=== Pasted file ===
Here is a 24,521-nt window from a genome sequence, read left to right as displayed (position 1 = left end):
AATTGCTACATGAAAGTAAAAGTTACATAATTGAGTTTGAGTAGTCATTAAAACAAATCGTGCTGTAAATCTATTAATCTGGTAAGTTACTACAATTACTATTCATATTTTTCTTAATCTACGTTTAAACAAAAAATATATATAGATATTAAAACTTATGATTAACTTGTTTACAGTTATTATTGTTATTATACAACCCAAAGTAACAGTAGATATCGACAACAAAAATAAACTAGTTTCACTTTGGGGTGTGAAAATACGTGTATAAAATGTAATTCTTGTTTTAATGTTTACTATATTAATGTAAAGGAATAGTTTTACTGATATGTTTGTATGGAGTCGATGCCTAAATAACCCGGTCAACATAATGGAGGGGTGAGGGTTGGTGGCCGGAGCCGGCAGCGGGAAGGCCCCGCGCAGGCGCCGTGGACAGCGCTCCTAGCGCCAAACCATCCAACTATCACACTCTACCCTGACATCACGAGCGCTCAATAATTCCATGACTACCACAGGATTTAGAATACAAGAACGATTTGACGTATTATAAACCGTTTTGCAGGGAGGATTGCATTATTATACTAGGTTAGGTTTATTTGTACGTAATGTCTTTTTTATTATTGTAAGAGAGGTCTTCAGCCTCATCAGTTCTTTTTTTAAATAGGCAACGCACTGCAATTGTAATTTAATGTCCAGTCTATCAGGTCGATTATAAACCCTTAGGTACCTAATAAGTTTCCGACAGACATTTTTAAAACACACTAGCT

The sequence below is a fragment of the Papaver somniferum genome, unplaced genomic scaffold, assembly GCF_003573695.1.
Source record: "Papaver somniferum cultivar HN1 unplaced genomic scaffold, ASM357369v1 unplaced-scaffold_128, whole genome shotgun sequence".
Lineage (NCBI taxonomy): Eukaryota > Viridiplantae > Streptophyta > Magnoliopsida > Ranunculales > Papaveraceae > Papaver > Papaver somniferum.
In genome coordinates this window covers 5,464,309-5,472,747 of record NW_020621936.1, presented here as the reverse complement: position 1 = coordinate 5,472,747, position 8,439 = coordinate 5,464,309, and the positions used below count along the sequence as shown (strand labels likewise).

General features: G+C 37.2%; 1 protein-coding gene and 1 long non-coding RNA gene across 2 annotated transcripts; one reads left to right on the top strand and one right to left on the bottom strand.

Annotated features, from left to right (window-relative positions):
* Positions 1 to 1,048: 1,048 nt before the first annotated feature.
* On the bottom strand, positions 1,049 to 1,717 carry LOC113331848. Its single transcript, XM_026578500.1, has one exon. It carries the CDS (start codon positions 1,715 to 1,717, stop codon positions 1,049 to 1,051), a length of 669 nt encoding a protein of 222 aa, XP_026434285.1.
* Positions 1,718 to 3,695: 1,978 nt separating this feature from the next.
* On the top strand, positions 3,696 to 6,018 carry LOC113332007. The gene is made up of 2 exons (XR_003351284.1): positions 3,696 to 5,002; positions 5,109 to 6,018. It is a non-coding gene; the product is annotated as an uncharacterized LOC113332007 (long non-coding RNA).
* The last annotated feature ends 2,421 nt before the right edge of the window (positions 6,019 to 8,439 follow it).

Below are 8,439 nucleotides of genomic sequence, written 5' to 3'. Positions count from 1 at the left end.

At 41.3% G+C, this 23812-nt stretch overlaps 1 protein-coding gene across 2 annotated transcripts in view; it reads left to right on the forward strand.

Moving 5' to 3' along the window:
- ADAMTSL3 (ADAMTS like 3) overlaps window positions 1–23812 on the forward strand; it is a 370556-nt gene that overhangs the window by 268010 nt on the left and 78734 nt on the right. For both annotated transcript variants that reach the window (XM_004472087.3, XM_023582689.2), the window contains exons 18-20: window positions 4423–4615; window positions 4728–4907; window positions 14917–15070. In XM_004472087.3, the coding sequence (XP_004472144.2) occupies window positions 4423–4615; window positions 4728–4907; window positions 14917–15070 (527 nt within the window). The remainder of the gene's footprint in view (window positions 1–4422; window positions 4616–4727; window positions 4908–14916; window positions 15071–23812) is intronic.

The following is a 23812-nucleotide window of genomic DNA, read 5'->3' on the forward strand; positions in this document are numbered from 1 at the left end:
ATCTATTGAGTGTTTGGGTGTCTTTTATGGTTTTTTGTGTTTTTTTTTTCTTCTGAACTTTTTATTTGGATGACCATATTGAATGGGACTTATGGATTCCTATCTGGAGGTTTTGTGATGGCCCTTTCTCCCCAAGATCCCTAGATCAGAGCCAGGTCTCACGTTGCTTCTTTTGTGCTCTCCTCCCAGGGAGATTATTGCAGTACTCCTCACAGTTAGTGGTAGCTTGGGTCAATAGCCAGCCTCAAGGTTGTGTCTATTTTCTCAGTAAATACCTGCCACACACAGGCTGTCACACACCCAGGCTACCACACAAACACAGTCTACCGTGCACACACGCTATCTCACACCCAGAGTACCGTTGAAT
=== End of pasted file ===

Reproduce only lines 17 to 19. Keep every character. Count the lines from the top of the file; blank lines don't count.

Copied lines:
- ADAMTSL3 (ADAMTS like 3) overlaps window positions 1–23812 on the forward strand; it is a 370556-nt gene that overhangs the window by 268010 nt on the left and 78734 nt on the right. For both annotated transcript variants that reach the window (XM_004472087.3, XM_023582689.2), the window contains exons 18-20: window positions 4423–4615; window positions 4728–4907; window positions 14917–15070. In XM_004472087.3, the coding sequence (XP_004472144.2) occupies window positions 4423–4615; window positions 4728–4907; window positions 14917–15070 (527 nt within the window). The remainder of the gene's footprint in view (window positions 1–4422; window positions 4616–4727; window positions 4908–14916; window positions 15071–23812) is intronic.

The following is a 23812-nucleotide window of genomic DNA, read 5'->3' on the forward strand; positions in this document are numbered from 1 at the left end:
ATCTATTGAGTGTTTGGGTGTCTTTTATGGTTTTTTGTGTTTTTTTTTTCTTCTGAACTTTTTATTTGGATGACCATATTGAATGGGACTTATGGATTCCTATCTGGAGGTTTTGTGATGGCCCTTTCTCCCCAAGATCCCTAGATCAGAGCCAGGTCTCACGTTGCTTCTTTTGTGCTCTCCTCCCAGGGAGATTATTGCAGTACTCCTCACAGTTAGTGGTAGCTTGGGTCAATAGCCAGCCTCAAGGTTGTGTCTATTTTCTCAGTAAATACCTGCCACACACAGGCTGTCACACACCCAGGCTACCACACAAACACAGTCTACCGTGCACACACGCTATCTCACACCCAGAGTACCGTTGAAT